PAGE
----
ATMORE, Alabama -- With the $240 million gamble on Wind Creek Casino paying off nicely, Poarch Creek Indians are set to spend $29 million on an entertainment development and a health and independent living center on their reservation, according to Tribal Treasurer Robert McGhee.
And that’s not nearly all.
Work continues on a travel center along Interstate 65 and a subdivision in northwest Florida for some of the 3,000 members of the Poarch Band of Creek Indians.
The tribe announced plans in late January to partner with Innisfree Hotels to build a $24 million Hyatt Place Hotel near the Pensacola Airport. It also announced a horse-racing track in Gretna, Fla., last year.
“We came up with a master plan a few years ago,” said McGhee, 42, who also works as the tribe’s governmental relations adviser. “The tribe has priorities, and we decided that those are a health facility with an assisted-living complex and an entertainment district.”
They were to meet last month with architects designing a movie theater with 4 to 8 screens and a bowling alley. “We are excited about that,” he said recently.
Waiting in the wings, McGhee said, are plans already developed to expand the casino, adding another hotel tower and golf course, and another long-discussed plan to build a school.
“The issue of the school has not been decided, but we are constantly looking at the idea,” he said. “It’s a huge investment, and we have to see if there will be enough children to make the program feasible.”
The tribe, which does not make its finances public, a few years ago invested heavily in the casino even as the economy tanked. Some lenders and tribal members were worried about the future of gaming, but money kept rolling in. The tribe said that it paid off its $165 million loan last year, just 2½ years after opening the casino.
“The tribe focused on paying down the debt,” McGhee said. “The gaming industry has exceeded our expectations, to say the least.”
Jim Searcy, executive director of Coastal Gateway Economic Development Alliance, called the tribe’s operations “an economic driver for our whole region.”
Just having the casino and hotel available when industrial prospects come to the area is a great asset, he said.
“It is impressive to have Wind Creek, and while it is not likely to be a deciding factor on locating here, it is great to have the metropolitan amenity rising from the cotton fields. Anytime we can get people to stop and put money in the local economy, we all benefit.”
A spokesman for Gov. Robert Bentley said last week that his office had no position on the tribe’s plans.
The tribe has unsuccessfully pursued agreements with the last several governors to allow full-scale casino gaming in the state. Now, federal law restricts the tribe to operating electronic bingo machines that are much like slot machines.
But it isn’t all gaming.
In at least 10 businesses or authorities, the tribe employs more than 2,100 people. By year’s end, McGhee said, the tribe will add dozens more jobs. He also said that 90 percent of those employed are not tribal members.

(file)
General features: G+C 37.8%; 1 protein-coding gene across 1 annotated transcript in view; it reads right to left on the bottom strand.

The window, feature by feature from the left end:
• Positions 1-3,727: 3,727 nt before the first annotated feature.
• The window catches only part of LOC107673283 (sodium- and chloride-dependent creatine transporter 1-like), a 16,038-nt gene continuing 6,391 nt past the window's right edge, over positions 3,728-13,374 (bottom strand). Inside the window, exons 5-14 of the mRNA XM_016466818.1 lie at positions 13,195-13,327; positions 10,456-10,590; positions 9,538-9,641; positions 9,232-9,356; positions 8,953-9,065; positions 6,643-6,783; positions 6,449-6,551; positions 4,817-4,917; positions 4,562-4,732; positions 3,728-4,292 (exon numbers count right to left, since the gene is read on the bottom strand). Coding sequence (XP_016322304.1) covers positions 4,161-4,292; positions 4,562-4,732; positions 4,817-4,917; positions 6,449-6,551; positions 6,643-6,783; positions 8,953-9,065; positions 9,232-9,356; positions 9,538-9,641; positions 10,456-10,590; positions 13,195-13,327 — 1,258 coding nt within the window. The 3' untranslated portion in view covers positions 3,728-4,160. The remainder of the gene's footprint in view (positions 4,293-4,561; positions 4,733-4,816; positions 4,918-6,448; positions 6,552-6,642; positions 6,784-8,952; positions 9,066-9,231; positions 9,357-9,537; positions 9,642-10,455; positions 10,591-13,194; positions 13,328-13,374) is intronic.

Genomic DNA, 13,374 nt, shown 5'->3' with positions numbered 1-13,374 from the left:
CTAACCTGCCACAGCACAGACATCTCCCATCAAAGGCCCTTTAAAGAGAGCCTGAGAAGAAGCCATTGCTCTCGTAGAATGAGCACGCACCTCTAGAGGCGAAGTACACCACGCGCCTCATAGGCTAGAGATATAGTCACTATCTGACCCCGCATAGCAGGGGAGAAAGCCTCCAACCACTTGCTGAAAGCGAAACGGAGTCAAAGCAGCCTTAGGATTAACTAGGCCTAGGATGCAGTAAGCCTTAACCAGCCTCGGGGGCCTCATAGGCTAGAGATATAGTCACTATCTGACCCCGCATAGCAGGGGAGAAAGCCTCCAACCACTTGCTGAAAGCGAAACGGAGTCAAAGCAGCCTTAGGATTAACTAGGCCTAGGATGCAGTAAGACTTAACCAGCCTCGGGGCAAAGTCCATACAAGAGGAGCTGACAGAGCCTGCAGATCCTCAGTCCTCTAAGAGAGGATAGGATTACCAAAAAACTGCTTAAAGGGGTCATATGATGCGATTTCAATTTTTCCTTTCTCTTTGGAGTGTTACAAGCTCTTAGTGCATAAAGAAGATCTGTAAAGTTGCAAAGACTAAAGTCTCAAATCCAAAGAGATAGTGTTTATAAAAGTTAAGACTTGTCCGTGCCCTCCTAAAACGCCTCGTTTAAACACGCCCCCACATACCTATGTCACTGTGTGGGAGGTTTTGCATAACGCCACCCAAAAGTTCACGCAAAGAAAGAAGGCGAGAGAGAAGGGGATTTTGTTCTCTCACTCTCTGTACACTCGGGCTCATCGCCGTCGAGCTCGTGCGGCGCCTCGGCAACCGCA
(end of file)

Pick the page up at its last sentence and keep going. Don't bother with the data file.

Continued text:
The tribe paid more than $280 million total in wages plus excise and sales taxes from 2008 through 2011, its leaders said. This year, McGhee said, it expects to pay $400 million more.
It operates gaming at 3 casinos in the state, dog tracks in Mobile and Pensacola, the Florida horse track, a convenience store, Muscogee Inn, Muscogee Technology, Magnolia Branch Wildlife Preserve, Premier Family Optical, Perdido River Farms, River Oaks Apartments in Montgomery and a couple of tobacco shops, among other businesses.
The tribe’s annual payroll will hit $42 million by the end of this year, McGhee said. It contributed some $6 million in 2011 to charitable organizations including $3 million paid to local schools.
Tribal members benefit from universal health care and each gets $40,000 to use for educational expenses. McGhee said 500 members are currently taking advantage of the scholarship money.
“My parents weren’t educated,” McGhee said, “but they always wanted me to have an education to fall back on.” McGhee earned degrees from the University of South Alabama, the University of Alabama and Washington University in St. Louis before working for 5 years in Washington, D.C., at the federal Bureau of Indian Affairs, the U.S. Senate Committee on Indian Affairs, and with the Indian Law Practice Group of Troutman Sanders LLP.
He turned down a teaching position at Harvard University to return to the tribe.
“I always knew I would come back,” McGhee said. “I needed to understand how federal policy impacts the tribe. And we have a lot of the younger generation taking leading roles now. We have five members of the tribal council under the age of 50. We have many council members with master’s degrees, and we have the benefit of the years of experience of council members. That’s part of our values system — valuing wisdom.”
McGhee said the tribe wants outsiders to know who they are, how they came from an isolated group of impoverished Creeks to federal recognition led by his great-grandfather Calvin McGhee.
“We have done our best to show people who we are,” McGhee said. “That is one of our biggest challenges, the lack of understanding about who Poarch Creek Indians are and why we are able to do what we do.”